The reason that I bring up these observations about my own responses as a child to the original trilogy is that curiously I found this game - much more so than the first - evoking some similar responses. In part it seems that this is due to the co-op mode available in both games. Having grown up prior to the internet boom when multiplayer gaming was a much more physical and immediate affair, my original experience of co-op play consisted of my brother and I hunkered down in front of a television and a Nintendo, guiding Mario and Luigi as they cleaned out the turtle infested pipes of the original Mario Bros. (yeah, I mean the Mario Bros. game sans the Super). While I can appreciate the convenience of virtual gaming and virtual friends to team up with, I still miss sitting next to my brother both cheering and berating him as we worked together to rack up points. Lego Star Wars, of course, allows for such an experience. Indeed, playing solo makes the game more difficult and reduces its fun factor. It heavily encourages finding a buddy to traverse the narrative terrain of the three films.
Of course, my brother and I are now separated by both about 900 miles as well as the personal responsibilities of our own families and kids, so co-op games like Lego Star Wars are really out of the question for recreating those childhood scenarios for us. However, given the nature of the game with its lower level of difficulty, simplicity of gameplay, and inability to die, it has become one way to connect not with my own youth but with my children.
Rarely do I have any desire to play any game that would interest or challenge my 11, 7, or 4-year-old daughters, but the weird hybrid amalgamation of a toy collecting game and the whispers of the mythology that fascinated me as a child has created a playground that a 30-something Dad like me and my daughters are both interested in playing in.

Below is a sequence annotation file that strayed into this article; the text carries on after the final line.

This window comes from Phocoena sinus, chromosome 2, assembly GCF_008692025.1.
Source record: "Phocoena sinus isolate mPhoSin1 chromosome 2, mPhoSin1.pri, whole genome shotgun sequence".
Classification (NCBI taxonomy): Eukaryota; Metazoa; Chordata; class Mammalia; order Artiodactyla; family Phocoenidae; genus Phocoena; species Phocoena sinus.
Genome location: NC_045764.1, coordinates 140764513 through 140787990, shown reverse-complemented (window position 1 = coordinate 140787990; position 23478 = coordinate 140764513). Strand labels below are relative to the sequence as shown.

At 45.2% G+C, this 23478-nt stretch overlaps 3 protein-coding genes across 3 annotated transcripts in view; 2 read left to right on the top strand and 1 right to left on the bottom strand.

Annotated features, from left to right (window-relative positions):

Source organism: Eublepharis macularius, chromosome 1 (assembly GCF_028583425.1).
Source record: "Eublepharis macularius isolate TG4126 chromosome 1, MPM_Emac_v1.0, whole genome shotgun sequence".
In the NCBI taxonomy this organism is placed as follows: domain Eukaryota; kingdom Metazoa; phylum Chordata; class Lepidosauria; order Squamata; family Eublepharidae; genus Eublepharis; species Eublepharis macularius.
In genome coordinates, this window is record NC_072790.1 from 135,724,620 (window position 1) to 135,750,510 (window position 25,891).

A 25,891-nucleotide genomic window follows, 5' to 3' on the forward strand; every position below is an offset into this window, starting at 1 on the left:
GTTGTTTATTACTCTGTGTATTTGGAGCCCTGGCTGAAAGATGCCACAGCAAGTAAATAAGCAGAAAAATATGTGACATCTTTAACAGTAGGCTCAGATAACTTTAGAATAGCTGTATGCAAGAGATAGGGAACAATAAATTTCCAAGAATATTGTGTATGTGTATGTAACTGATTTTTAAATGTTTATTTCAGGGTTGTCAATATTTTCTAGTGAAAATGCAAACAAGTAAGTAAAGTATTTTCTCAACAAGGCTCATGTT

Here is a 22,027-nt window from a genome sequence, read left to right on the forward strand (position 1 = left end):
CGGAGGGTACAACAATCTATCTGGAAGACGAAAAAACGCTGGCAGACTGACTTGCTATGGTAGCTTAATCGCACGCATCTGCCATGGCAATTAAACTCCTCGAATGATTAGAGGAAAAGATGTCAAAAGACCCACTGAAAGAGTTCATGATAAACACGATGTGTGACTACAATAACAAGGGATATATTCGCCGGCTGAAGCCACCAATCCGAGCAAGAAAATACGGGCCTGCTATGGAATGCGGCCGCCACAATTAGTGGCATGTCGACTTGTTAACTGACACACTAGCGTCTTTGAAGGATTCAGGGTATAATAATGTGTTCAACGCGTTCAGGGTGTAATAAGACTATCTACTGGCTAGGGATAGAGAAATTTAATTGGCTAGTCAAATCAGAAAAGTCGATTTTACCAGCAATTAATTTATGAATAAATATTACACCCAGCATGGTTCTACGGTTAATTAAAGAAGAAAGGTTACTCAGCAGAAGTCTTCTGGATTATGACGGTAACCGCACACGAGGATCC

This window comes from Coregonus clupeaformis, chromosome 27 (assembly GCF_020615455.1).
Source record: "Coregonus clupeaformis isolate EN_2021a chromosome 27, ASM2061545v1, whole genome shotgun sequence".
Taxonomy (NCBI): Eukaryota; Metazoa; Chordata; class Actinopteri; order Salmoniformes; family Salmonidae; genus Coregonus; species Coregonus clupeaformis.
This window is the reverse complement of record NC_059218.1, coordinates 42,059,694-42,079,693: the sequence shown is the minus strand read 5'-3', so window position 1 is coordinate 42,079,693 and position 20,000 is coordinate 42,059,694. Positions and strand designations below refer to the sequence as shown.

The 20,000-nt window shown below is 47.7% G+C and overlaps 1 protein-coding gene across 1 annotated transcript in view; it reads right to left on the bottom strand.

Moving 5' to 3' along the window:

I have observed in the last few years how toy companies have been spending a good deal of time pandering to parents by reintroducing the toys that were the “classics” of the ‘80s. Both the Care Bears and Strawberry Shortcake have made appearances in my own daughters’ toy chest as a result of this smart marketing that preys on childhood nostalgia amongst parents like my wife and I who are eager to share the toys we loved with our own kids. I suppose this game carries a similar marketing angle. However, it provides a “toy” that an adult doesn’t simply look on with fondness, but is sophisticated enough to also hold the attention of said adult.
Thus, Lego Star Wars II: The Original Trilogy succeeds in generating the same camaraderie of the original trilogy on a multiplicity of levels, with characters identifiable and likeable co-operating together on screen, and two generations—one driven by nostalgia and the other by childhood wonder—playing together in the same room. If you love Star Wars, you should probably own this game. If you have kids, you should probably own this game. If you love Star Wars and you have kids, this is definitely the Star Wars game that you have been looking for.
// Moving Pixels
"Virginia manages to have an exposition dump without wordy exposition.READ the article